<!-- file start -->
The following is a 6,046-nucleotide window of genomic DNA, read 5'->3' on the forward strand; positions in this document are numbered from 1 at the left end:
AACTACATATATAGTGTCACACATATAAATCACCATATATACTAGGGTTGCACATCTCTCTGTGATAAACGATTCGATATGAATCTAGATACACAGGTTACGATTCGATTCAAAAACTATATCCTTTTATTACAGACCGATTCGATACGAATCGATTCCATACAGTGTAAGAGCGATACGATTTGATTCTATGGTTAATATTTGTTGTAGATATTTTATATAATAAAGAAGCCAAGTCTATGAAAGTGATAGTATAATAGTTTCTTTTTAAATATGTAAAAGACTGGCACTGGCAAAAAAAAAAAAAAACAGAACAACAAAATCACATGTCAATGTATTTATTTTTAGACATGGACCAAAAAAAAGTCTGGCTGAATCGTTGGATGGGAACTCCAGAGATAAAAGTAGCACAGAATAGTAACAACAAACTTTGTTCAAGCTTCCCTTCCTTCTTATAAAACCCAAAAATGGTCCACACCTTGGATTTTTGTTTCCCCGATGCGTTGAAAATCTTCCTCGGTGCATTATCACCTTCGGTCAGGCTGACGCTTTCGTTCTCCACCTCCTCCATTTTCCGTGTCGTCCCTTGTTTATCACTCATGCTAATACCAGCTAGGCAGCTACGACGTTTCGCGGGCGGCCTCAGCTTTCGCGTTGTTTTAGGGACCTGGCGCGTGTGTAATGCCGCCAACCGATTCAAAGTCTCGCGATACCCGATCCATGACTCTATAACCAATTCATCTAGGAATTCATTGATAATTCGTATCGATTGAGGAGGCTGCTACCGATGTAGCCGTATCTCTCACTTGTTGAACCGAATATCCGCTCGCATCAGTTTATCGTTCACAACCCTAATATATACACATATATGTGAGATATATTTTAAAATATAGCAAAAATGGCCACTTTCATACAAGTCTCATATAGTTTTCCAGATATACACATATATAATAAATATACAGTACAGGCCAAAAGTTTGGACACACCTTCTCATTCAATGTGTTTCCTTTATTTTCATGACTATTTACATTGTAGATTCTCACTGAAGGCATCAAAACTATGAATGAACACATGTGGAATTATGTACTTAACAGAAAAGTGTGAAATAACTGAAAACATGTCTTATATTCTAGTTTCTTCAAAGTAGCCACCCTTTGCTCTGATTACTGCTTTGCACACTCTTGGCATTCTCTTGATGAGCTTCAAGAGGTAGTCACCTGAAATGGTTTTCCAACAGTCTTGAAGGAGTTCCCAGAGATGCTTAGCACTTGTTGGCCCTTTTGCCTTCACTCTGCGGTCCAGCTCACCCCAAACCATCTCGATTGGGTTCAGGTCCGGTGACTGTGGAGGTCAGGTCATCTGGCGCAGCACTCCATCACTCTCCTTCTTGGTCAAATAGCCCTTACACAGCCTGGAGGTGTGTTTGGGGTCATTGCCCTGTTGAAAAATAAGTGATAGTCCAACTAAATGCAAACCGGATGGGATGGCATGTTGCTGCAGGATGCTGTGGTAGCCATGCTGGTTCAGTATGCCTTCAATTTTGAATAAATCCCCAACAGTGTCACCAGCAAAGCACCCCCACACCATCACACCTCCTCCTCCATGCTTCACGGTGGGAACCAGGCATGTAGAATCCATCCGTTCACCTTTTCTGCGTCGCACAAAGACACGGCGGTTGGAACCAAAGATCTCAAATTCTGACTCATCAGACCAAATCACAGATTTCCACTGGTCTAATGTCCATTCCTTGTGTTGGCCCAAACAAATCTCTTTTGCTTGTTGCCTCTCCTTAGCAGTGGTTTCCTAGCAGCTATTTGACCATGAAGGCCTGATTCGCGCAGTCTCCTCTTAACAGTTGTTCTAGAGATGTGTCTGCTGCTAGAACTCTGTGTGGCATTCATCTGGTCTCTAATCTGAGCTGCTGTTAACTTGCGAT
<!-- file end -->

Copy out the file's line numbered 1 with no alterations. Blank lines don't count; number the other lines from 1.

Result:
The following is a 6,046-nucleotide window of genomic DNA, read 5'->3' on the forward strand; positions in this document are numbered from 1 at the left end: